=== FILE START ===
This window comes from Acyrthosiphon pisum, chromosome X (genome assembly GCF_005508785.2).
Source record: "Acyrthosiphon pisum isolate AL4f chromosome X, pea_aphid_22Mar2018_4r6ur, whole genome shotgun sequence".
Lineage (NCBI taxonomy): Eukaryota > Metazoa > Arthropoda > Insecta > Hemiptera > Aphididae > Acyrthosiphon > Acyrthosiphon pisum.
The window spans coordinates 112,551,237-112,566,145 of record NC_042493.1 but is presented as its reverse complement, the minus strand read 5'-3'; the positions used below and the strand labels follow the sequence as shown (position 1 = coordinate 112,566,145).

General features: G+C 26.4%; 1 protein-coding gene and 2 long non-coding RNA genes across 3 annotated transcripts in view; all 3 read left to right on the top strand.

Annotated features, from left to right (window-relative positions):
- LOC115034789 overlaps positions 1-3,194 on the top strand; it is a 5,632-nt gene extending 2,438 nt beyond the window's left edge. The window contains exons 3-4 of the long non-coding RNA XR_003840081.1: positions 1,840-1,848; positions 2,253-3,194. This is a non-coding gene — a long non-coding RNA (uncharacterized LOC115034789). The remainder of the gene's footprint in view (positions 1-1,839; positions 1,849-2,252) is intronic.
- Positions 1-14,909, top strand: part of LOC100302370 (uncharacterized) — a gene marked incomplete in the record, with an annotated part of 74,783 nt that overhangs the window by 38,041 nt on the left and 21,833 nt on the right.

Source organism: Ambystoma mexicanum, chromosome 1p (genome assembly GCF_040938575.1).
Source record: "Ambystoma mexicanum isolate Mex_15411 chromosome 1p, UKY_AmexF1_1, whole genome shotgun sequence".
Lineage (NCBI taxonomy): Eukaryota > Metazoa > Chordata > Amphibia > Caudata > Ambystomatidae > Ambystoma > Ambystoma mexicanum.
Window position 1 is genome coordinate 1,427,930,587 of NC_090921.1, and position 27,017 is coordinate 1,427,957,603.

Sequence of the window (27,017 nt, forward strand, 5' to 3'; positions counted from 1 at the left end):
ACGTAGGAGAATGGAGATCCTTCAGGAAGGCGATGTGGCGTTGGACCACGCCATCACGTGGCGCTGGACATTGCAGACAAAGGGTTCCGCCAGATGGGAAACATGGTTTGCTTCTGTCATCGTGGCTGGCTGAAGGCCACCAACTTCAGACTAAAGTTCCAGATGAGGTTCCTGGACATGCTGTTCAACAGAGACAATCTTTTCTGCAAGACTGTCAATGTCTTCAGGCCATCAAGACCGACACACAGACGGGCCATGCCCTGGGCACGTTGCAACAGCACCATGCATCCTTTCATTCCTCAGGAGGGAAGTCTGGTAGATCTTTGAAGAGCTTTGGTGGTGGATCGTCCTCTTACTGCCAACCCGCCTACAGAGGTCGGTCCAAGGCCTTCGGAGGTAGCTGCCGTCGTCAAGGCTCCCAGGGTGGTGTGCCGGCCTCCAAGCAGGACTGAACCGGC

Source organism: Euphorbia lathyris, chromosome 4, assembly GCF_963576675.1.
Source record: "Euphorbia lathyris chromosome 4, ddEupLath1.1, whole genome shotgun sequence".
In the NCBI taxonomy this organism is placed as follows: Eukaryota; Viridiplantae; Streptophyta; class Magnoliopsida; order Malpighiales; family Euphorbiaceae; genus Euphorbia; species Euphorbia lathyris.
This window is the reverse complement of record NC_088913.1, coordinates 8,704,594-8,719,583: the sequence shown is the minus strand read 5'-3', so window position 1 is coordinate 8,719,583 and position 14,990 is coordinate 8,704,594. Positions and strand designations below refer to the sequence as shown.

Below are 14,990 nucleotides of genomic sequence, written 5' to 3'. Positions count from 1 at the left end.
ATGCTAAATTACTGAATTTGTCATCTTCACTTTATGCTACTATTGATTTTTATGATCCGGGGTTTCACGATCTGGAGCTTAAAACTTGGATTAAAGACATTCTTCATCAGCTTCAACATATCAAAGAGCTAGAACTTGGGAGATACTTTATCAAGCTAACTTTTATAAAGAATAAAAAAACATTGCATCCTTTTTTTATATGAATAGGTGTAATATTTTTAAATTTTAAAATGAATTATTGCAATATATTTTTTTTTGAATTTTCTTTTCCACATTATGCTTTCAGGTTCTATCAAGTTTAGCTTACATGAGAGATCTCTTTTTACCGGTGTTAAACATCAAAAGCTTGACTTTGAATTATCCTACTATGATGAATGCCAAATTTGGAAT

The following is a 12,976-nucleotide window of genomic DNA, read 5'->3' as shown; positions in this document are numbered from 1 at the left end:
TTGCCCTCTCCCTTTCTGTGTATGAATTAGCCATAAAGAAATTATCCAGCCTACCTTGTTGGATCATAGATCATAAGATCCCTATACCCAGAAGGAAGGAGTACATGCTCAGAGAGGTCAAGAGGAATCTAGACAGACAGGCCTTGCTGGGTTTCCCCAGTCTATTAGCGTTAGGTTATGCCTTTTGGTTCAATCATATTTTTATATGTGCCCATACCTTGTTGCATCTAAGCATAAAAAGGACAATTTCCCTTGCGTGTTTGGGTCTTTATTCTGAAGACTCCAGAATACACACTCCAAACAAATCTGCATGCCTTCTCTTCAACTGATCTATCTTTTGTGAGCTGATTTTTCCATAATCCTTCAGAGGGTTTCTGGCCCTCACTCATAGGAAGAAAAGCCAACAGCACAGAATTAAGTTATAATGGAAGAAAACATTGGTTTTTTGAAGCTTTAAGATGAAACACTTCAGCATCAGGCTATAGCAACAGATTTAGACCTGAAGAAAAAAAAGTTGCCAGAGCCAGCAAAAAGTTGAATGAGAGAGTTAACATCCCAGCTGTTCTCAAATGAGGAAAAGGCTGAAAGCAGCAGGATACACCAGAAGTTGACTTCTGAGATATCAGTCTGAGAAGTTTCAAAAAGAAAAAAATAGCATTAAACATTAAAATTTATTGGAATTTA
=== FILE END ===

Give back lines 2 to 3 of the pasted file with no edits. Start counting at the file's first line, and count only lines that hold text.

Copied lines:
Source record: "Acyrthosiphon pisum isolate AL4f chromosome X, pea_aphid_22Mar2018_4r6ur, whole genome shotgun sequence".
Lineage (NCBI taxonomy): Eukaryota > Metazoa > Arthropoda > Insecta > Hemiptera > Aphididae > Acyrthosiphon > Acyrthosiphon pisum.